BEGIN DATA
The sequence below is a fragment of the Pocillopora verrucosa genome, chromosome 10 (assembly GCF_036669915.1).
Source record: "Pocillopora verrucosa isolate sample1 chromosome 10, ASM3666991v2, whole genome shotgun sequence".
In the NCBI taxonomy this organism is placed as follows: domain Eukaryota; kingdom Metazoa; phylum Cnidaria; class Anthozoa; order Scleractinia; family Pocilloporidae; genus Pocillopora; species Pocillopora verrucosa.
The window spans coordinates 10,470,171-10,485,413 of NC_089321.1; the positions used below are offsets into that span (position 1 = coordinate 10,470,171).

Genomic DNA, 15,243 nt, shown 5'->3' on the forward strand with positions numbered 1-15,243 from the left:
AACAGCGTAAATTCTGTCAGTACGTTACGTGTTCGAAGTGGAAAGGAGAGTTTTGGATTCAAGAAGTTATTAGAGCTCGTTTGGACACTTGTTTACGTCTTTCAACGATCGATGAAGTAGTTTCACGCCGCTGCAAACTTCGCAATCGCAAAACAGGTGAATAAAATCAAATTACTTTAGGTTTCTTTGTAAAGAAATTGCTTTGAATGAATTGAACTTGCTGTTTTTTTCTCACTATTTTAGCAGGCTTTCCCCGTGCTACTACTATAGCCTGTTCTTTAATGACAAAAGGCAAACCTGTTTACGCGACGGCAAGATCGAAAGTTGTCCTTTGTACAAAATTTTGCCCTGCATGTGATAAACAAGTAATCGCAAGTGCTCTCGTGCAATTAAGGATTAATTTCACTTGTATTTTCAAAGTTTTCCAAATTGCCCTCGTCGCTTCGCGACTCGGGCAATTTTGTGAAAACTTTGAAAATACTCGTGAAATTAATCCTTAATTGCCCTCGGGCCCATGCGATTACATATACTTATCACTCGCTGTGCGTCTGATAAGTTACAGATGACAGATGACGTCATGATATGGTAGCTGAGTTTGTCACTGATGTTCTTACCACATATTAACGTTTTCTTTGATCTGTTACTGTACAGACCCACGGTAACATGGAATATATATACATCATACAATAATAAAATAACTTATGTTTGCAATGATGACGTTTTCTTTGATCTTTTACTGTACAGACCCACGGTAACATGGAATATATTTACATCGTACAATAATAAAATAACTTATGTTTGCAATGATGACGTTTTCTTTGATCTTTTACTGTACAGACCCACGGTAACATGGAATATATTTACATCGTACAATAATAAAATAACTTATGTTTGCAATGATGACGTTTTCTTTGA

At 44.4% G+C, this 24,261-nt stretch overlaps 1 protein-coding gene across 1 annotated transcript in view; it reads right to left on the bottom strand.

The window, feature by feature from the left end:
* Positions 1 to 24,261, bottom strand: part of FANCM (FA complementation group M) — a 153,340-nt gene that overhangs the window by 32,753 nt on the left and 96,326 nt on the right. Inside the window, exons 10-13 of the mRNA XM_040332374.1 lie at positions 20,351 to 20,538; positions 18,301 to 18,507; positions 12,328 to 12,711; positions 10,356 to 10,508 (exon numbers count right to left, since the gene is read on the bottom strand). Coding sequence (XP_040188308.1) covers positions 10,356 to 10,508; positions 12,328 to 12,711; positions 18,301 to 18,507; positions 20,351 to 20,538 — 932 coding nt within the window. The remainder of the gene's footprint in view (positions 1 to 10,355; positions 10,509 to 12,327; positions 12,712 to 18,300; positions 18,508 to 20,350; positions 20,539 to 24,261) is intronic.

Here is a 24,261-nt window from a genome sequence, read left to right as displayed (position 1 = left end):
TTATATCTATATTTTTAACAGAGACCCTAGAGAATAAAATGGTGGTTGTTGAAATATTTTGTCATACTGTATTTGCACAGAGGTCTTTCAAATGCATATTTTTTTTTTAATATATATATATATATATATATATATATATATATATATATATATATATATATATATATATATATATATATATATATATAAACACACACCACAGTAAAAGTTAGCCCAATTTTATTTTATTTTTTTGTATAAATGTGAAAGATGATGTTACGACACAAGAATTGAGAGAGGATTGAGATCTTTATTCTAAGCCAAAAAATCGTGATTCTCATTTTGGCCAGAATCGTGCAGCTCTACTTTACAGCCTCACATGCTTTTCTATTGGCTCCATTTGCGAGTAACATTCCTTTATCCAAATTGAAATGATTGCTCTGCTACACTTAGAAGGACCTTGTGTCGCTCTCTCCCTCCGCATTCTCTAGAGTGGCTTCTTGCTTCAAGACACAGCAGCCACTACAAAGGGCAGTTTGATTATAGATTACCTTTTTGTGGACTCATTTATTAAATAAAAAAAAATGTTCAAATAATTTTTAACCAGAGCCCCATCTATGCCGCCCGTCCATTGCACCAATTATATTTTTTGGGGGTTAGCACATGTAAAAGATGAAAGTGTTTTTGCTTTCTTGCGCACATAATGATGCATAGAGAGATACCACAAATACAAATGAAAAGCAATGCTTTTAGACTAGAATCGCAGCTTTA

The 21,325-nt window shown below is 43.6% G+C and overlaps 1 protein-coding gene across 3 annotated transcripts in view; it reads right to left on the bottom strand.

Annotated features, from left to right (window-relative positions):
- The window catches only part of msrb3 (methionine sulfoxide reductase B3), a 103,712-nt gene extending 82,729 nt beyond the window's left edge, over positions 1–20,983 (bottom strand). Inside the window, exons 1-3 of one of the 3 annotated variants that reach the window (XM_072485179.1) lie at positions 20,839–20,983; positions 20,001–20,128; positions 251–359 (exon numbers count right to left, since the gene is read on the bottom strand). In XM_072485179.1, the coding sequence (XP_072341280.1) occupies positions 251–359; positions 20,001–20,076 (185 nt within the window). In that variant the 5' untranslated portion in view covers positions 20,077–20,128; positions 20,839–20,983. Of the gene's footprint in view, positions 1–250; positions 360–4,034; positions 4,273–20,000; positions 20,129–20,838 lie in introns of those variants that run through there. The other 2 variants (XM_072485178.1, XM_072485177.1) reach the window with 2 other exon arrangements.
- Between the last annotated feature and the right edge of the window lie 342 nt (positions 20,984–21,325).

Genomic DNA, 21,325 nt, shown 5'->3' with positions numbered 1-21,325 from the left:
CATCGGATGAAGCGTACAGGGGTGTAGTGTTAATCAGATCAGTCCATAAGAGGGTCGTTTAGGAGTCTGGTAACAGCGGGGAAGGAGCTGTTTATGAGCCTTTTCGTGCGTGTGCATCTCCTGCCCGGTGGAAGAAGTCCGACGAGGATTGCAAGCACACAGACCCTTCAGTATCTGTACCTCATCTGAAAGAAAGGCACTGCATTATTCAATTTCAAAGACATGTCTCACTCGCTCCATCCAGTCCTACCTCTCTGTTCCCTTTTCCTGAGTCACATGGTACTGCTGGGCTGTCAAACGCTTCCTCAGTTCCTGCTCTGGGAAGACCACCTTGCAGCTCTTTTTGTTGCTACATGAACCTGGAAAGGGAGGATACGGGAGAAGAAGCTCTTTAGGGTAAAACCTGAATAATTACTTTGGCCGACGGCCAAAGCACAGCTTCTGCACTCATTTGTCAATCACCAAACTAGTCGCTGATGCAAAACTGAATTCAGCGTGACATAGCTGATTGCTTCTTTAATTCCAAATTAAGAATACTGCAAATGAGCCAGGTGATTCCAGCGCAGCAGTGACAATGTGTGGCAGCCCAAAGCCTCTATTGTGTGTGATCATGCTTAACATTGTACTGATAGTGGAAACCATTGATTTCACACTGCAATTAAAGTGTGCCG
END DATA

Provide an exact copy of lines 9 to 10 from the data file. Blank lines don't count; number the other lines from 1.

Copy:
* Positions 1 to 24,261, bottom strand: part of FANCM (FA complementation group M) — a 153,340-nt gene that overhangs the window by 32,753 nt on the left and 96,326 nt on the right. Inside the window, exons 10-13 of the mRNA XM_040332374.1 lie at positions 20,351 to 20,538; positions 18,301 to 18,507; positions 12,328 to 12,711; positions 10,356 to 10,508 (exon numbers count right to left, since the gene is read on the bottom strand). Coding sequence (XP_040188308.1) covers positions 10,356 to 10,508; positions 12,328 to 12,711; positions 18,301 to 18,507; positions 20,351 to 20,538 — 932 coding nt within the window. The remainder of the gene's footprint in view (positions 1 to 10,355; positions 10,509 to 12,327; positions 12,712 to 18,300; positions 18,508 to 20,350; positions 20,539 to 24,261) is intronic.

Here is a 24,261-nt window from a genome sequence, read left to right as displayed (position 1 = left end):